Introduction to the Staging of Lung Cancer

by Elizabeth Lynette Perkins

Posted on Wednesday 27th of July 2011

Lung cancer (LC) starts as a small group of malignant cells that can spread from your lungs to other areas of your body. After the condition has been conclusively diagnosed, it is defined by a stage. The stage of the disease dictates the form of treatment and therapy needed to eliminate the cancerous cells. Staging is also helpful for forecasting the chances of survival.

In this article, we'll provide a summary of lung cancer staging. You'll learn the extent to which the cancerous cells metastasize as the disease progresses.

Stage 0

This stage is also called carcinoma in situ. A tumor exists, but has not spread past the inner lining of the lung. The survival rate is extremely high if the disease can be identified and treated while in this early stage. Sadly, LC is rarely detected this early. Treatment is almost always done through surgery since the diseased cells are localized.

Stage 1

The disease is still contained within the lung and has not yet metastasized to the patient's lymph nodes. Stage 1 is further categorized into stages 1A and 1B. The former refers to tumors that are smaller than 3 centimeters. The latter refers to those that are larger.

It is estimated that approximately 30% of non-small cell LC cases are diagnosed while in this stage or stage 2. Surgery is still the preferred treatment option and is often performed through a minimally invasive technique involving video-assisted thoracoscopic surgery (VATS). There are occasions when stage 1 lung cancer is inoperable. In such cases, radiation therapy is used to manage the symptoms and slow the cancer's growth.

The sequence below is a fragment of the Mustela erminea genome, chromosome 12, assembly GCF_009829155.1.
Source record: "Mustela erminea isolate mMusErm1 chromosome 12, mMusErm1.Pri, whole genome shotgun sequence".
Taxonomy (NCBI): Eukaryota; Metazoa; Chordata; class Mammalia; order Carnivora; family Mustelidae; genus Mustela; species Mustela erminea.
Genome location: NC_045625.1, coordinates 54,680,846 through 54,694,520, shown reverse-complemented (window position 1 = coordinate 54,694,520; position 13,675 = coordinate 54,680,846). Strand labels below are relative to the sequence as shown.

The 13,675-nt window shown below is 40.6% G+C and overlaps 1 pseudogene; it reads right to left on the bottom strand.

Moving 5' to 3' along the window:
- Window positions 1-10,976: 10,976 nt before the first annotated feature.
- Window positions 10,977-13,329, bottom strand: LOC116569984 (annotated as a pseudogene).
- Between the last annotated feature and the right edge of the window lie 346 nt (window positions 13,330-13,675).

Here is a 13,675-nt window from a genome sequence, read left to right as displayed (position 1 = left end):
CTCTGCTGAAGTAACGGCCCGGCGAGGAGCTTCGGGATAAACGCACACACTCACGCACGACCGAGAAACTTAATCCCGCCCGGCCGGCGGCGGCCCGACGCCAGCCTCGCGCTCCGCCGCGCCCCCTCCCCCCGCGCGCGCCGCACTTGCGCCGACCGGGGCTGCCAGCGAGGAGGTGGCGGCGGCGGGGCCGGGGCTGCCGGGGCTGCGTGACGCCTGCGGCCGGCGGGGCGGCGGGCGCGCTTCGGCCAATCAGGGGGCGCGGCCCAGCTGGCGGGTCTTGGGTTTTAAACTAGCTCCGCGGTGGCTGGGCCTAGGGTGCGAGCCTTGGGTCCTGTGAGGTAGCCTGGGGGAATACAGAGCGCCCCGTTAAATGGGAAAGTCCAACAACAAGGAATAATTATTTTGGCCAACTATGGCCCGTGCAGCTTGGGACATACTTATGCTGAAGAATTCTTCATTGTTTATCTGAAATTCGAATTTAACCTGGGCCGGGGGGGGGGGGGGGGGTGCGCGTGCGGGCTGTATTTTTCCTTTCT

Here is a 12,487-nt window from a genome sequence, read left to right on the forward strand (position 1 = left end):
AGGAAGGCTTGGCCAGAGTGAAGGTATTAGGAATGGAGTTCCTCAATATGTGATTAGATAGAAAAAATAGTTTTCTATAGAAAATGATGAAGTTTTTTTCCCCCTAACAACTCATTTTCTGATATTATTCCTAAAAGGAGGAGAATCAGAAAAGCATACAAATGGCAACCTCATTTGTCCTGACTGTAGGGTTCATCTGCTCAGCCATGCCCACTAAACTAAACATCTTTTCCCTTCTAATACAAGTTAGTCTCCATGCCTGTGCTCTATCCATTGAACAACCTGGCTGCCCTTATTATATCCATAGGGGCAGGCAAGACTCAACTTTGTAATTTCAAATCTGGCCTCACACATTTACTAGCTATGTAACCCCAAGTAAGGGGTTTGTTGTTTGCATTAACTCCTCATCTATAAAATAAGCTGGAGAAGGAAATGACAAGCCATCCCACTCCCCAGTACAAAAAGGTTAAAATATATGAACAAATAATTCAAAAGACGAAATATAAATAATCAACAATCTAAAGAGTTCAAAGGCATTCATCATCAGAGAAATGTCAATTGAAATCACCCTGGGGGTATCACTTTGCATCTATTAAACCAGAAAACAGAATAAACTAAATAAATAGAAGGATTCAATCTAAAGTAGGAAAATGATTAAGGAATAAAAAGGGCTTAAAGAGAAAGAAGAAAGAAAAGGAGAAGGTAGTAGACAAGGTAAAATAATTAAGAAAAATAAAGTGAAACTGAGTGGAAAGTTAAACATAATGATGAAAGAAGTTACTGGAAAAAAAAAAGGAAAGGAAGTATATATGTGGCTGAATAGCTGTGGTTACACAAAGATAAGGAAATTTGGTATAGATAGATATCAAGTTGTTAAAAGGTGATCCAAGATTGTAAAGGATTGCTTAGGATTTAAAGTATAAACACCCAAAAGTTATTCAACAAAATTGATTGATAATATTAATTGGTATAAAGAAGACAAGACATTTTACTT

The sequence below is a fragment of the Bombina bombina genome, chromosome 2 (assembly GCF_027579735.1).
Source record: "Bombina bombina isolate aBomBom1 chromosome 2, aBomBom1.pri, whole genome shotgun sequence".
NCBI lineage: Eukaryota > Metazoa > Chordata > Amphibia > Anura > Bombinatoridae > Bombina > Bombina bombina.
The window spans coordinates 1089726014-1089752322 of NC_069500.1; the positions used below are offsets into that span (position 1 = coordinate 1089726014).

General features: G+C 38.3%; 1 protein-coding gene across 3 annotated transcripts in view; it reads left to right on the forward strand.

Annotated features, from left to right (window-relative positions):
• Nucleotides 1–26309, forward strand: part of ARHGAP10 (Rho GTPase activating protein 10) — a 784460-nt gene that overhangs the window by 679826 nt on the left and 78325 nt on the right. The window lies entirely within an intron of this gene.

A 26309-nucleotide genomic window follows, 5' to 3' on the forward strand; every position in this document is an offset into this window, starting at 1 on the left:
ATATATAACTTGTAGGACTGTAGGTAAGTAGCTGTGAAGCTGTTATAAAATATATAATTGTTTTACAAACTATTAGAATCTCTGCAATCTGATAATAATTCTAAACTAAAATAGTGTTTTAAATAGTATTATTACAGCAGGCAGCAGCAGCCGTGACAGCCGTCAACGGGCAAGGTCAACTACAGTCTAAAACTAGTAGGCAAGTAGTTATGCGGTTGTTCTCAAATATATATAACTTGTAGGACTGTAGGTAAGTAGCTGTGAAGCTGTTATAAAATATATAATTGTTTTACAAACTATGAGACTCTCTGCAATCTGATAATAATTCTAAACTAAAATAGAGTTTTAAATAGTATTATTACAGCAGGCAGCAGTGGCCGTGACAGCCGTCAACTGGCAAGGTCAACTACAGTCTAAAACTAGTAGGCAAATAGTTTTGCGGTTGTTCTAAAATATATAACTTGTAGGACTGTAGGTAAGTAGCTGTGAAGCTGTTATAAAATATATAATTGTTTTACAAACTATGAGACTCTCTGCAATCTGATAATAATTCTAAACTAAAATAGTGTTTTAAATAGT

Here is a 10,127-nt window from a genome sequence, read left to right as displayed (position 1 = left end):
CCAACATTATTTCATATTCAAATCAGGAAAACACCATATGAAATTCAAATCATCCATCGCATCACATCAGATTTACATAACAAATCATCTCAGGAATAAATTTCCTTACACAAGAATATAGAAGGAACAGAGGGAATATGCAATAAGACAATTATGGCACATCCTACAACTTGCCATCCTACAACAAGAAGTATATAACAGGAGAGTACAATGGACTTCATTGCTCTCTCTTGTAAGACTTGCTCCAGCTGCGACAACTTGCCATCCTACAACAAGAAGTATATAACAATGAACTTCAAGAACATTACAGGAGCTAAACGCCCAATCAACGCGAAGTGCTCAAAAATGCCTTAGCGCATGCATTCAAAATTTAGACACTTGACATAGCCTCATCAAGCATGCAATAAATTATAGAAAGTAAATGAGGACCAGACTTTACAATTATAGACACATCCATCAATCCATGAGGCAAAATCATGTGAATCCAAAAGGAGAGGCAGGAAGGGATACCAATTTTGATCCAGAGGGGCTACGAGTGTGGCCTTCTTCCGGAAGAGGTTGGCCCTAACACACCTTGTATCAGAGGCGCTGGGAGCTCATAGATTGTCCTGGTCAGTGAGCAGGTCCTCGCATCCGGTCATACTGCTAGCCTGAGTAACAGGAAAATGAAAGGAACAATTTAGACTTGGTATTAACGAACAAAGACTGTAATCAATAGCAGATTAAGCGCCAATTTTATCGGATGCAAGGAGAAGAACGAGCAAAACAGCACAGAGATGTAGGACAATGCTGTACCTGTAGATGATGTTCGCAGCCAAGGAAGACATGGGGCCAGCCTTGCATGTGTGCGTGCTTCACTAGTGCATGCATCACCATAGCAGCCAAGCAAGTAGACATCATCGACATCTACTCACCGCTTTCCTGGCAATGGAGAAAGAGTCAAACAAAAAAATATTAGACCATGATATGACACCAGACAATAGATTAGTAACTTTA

Stage 2

By this point, the disease has usually spread into the patient's lymph nodes within the main bronchus. This stage is categorized into stages 2A and 2B. As before, the size of the tumor dictates the categorization. 2A refers to tumors that are smaller than 3 centimeters; 2B refers to those that are larger. Because the cancerous cells are still localized, surgery is used to remove the diseased tissue. If the tumor is located in an area of the lung that makes it difficult to treat with surgery, an oncologist will recommend radiation therapy.

Stage 3A And 3B

In stage 3A, the tumor has spread outside the lung to the lymph nodes in the tracheal area. Most have also grown in size. At this point, the patient's symptoms might include persistent infections such as bronchitis as well as chest pain, breathing difficulties, and coughing up blood.

Nearly 10% of patients who are diagnosed with non-small cell lung cancer are at stage 3A. Unfortunately, the survival rate drops sharply for these patients. While surgery is performed, it is rarely sufficient for eliminating the cancerous cells. Chemotherapy is usually required.

Stage 3B defines lung cancer that has spread throughout the chest. It can be treated, but is rarely curable. Nearly 20% of patients are diagnosed with LC at this stage. Chronic fatigue, swallowing difficulties, and weight loss are common.

Because the disease is inoperable by stage 3B, treatment comes in the form of chemotherapy and radiation therapy. Patients can also elect to volunteer for clinical trials.

Stage 4

This stage is the most advanced with the tumor having spread to other parts of the body. Lung cancer at this point is incurable, even with aggressive chemotherapy. For this reason, many patients opt to undergo clinical trials to improve their chances of survival and prolong their life. The survival rate among patients with this stage of the disease drops to 10%.

The staging above clarifies why it is so important to diagnose and begin treating lung cancer as early as possible. By the time the disease has reached stage 3B, surgery, including minimally invasive VATS lobectomies, are no longer an option.

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